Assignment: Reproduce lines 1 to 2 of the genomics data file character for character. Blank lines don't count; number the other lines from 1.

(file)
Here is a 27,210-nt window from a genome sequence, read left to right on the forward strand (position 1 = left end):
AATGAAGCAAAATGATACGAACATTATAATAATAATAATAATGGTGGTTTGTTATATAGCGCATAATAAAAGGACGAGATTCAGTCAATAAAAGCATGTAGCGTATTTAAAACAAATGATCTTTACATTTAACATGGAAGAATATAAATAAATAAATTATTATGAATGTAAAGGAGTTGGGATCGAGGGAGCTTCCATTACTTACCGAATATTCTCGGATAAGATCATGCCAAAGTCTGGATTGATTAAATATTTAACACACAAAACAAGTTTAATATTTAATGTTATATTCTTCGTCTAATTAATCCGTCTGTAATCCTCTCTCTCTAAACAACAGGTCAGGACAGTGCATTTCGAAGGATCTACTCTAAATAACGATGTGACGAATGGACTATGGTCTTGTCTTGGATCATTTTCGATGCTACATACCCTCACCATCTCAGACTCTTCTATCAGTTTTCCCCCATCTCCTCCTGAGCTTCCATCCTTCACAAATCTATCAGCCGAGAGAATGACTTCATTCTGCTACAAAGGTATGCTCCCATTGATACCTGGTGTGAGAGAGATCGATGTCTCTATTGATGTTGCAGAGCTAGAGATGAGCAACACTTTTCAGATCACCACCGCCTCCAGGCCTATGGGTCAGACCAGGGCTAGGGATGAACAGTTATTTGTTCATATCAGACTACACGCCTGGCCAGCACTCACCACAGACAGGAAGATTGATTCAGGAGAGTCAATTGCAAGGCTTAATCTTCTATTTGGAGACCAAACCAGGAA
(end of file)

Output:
Here is a 27,210-nt window from a genome sequence, read left to right on the forward strand (position 1 = left end):
AATGAAGCAAAATGATACGAACATTATAATAATAATAATAATGGTGGTTTGTTATATAGCGCATAATAAAAGGACGAGATTCAGTCAATAAAAGCATGTAGCGTATTTAAAACAAATGATCTTTACATTTAACATGGAAGAATATAAATAAATAAATTATTATGAATGTAAAGGAGTTGGGATCGAGGGAGCTTCCATTACTTACCGAATATTCTCGGATAAGATCATGCCAAAGTCTGGATTGATTAAATATTTAACACACAAAACAAGTTTAATATTTAATGTTATATTCTTCGTCTAATTAATCCGTCTGTAATCCTCTCTCTCTAAACAACAGGTCAGGACAGTGCATTTCGAAGGATCTACTCTAAATAACGATGTGACGAATGGACTATGGTCTTGTCTTGGATCATTTTCGATGCTACATACCCTCACCATCTCAGACTCTTCTATCAGTTTTCCCCCATCTCCTCCTGAGCTTCCATCCTTCACAAATCTATCAGCCGAGAGAATGACTTCATTCTGCTACAAAGGTATGCTCCCATTGATACCTGGTGTGAGAGAGATCGATGTCTCTATTGATGTTGCAGAGCTAGAGATGAGCAACACTTTTCAGATCACCACCGCCTCCAGGCCTATGGGTCAGACCAGGGCTAGGGATGAACAGTTATTTGTTCATATCAGACTACACGCCTGGCCAGCACTCACCACAGACAGGAAGATTGATTCAGGAGAGTCAATTGCAAGGCTTAATCTTCTATTTGGAGACCAAACCAGGAA